Animal-assisted therapy, as the name suggests, is a form of therapy that incorporates animals. It is believed, and backed by numerous studies, that animals make the best therapists! Studies have shown that interactions with animals reduce stress in people. Just playing with or petting animals increases the production of the stress-reducing hormone oxytocin, at the same time decreases the production of the stress hormone cortisol. Therapy dogs have been used in hospitals, hospices, nursing homes and special schools, helping with healing and rehabilitation by lifting the spirits of the people they meet at these places. 

While various types of animals can be used as therapy animals, dogs are the most common. Therapy dogs are not the same as service dogs. While the latter usually have all the characteristics of a therapy dog, their main purpose is to help humans with disabilities to navigate day-to-day life. Service dogs should not be interacted with while they are working as this may distract them from paying attention to their human's needs. Unlike service dogs, human interaction is encouraged with therapy dogs as they are there to increase the mental and emotional well-being of people other than their handlers. 

That's our little Harper 

While therapy dogs do not require as much training as service dogs, not all dogs are suited to be therapy dogs. Because these dogs are expected to interact with many people who may not know how to interact correctly with dogs, they need to be of stable temperament, friendly and easy-going. They should also not be be excitable as too much excitement may not be good for some of the people they meet, so they should be of a calm disposition. The owner, and handler, of therapy dogs also play a big part as they would be the ones to facilitate the introduction between animal and human.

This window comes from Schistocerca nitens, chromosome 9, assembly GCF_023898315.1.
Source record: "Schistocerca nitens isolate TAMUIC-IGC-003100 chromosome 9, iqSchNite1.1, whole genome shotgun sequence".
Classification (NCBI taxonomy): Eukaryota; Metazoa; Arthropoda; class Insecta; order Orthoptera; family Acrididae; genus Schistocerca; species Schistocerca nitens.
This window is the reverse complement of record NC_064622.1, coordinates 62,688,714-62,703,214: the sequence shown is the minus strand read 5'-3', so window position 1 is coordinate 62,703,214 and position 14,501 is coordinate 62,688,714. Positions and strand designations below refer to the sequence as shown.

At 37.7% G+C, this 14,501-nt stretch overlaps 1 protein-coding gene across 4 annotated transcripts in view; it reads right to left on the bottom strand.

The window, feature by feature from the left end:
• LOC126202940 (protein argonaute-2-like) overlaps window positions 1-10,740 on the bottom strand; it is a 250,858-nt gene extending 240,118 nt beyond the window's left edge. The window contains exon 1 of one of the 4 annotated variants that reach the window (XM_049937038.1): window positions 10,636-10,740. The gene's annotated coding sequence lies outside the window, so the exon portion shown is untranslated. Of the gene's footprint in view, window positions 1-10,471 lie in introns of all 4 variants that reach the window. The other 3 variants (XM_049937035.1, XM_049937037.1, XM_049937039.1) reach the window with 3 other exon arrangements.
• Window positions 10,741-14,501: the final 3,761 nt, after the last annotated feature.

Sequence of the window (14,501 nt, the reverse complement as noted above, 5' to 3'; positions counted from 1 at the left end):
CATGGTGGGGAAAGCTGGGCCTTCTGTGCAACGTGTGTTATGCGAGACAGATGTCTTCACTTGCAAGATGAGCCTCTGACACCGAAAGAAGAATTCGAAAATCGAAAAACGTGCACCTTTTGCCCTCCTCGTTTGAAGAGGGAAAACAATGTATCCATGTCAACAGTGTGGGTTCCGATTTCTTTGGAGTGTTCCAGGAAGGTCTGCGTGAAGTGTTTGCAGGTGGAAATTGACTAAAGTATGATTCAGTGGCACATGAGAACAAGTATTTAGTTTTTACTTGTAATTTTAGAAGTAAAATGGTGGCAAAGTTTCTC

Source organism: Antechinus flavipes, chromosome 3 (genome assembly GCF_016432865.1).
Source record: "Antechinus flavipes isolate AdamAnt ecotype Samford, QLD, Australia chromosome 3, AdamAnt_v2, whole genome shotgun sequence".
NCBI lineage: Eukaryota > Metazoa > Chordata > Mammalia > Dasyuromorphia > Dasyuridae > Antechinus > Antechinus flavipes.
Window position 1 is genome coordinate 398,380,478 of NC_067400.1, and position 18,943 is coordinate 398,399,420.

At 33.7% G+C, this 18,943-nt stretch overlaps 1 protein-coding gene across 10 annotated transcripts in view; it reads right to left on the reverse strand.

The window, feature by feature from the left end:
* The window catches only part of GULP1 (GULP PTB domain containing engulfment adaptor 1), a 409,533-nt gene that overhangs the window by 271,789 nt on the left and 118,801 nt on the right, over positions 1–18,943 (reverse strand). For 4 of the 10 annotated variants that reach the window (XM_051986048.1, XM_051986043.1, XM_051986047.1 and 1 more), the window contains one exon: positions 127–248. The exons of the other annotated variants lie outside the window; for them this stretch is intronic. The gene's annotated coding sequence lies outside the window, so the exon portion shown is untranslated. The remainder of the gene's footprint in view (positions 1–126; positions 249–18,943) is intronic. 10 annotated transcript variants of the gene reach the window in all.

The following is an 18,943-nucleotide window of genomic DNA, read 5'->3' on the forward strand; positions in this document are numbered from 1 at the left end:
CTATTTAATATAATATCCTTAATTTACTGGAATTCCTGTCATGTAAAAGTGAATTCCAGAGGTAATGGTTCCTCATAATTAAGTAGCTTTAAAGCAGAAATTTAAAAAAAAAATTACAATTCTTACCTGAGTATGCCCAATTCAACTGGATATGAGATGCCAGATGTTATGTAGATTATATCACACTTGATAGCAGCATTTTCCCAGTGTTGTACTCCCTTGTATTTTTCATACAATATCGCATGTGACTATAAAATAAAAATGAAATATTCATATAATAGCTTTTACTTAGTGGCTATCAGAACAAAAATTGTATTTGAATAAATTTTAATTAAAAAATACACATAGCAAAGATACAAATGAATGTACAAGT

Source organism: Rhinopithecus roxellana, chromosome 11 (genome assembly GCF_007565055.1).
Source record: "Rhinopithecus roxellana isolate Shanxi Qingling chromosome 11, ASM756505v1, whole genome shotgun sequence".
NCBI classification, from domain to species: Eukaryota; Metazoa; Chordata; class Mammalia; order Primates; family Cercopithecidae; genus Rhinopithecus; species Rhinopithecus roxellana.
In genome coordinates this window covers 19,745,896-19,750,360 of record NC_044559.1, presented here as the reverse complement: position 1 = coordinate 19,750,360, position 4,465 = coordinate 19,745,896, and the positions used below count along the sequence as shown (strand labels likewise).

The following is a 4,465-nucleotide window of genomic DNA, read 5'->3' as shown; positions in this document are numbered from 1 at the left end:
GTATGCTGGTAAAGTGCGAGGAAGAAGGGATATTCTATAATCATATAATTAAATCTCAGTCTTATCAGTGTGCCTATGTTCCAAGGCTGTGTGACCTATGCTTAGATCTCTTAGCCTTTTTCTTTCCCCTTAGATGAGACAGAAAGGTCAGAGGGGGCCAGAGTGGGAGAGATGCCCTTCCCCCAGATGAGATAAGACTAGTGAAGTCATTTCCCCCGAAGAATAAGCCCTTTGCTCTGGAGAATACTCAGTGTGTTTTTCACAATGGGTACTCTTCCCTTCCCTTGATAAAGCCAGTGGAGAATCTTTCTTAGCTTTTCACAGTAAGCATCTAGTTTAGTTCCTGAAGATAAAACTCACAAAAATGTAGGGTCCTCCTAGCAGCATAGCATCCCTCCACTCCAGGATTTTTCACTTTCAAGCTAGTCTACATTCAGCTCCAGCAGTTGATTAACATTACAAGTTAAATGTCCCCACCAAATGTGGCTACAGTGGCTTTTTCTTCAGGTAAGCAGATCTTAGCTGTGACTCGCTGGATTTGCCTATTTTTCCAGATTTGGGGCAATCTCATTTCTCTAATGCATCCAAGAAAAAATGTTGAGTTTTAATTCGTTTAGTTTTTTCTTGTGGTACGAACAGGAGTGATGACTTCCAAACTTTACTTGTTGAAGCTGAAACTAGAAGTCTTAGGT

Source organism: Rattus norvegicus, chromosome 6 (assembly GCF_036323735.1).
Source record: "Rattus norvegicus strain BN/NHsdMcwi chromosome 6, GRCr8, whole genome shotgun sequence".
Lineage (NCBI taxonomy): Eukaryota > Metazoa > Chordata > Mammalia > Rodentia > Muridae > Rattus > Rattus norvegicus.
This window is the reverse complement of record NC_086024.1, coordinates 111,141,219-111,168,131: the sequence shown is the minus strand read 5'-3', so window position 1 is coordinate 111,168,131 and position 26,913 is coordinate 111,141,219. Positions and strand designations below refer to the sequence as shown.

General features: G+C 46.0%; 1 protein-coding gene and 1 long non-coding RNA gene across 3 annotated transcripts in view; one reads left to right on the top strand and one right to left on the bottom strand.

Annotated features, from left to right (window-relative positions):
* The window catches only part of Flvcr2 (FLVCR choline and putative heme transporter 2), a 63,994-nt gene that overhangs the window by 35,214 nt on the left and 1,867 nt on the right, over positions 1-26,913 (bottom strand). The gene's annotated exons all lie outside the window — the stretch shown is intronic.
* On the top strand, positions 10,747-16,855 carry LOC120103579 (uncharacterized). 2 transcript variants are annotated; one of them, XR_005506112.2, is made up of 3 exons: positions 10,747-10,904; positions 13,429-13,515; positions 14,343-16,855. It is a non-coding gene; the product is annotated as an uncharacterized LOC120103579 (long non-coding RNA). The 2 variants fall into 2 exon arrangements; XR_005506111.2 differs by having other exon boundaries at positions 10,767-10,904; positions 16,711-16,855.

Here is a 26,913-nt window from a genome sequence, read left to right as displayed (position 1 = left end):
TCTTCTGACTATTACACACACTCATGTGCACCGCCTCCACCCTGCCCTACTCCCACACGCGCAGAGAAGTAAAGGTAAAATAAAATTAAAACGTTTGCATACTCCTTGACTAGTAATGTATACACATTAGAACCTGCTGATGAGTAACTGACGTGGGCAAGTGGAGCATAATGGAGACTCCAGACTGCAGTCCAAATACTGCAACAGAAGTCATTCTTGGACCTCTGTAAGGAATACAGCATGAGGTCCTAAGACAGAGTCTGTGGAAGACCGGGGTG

The talk at St Joseph's Home was to kick-off the animal-assisted therapy program at the home. Come 7 July, we will have our first therapy session at the home. This will be an ongoing program and sessions will take place every first Saturday of the month. Harper will accompany us on these visits as training to see if she is suited to be a therapy dog. 

Written by : Sam


Why People Are Still Buying Dogs?

“Dogs are not our whole life, but they make our lives whole.”

Dog lovers will surely agree when we say this; however many may falter when asked the all-important question, “buy or adopt”. Just as there are many reasons to shop for your dream pooch at your local pet store, there are just as many compelling ones to adopt one! But first, let us look at what lies beneath the innocent facade of cute pet shops and the true origins of “that adorable puppy” in the window.

Two words - puppy mills. These are large-scale, high volume commercial dog breeding facilities where profit is attained at the expense of innocent lives. Bred and raised solely for monetary gains, these puppies and their mummies are kept in shockingly unsanitary and overcrowded conditions which in fact increases their susceptibility to diseases. Surely they get proper food and veterinary care then? The answer is very often NO.

Singapore is also no stranger to such abhorrent scandals. Over the years there have been numerous cases of pet shops and animal farms suspected of breeding puppies in substandard living conditions, with some clear-cut cases of abuse and negligence having surfaced as well. For example, in 2010, a batch of more than 70 malnourished dogs were rescued from an abandoned puppy mill.

Assessments done by Animal Concerns Research and Education Society (ACRES) has revealed that 83% of local pet farms do not provide basic welfare for animals; this means not ensuring the length of the cage to be at least two times the length of the animal from nose to base of tail, and for the width be at least one-and-a-half times the length of animal.

Despite hearing and knowing about the state of these puppy mills and sad, torturous lives of breeding dogs – many people are still foolishly paying thousands for each dog. Why?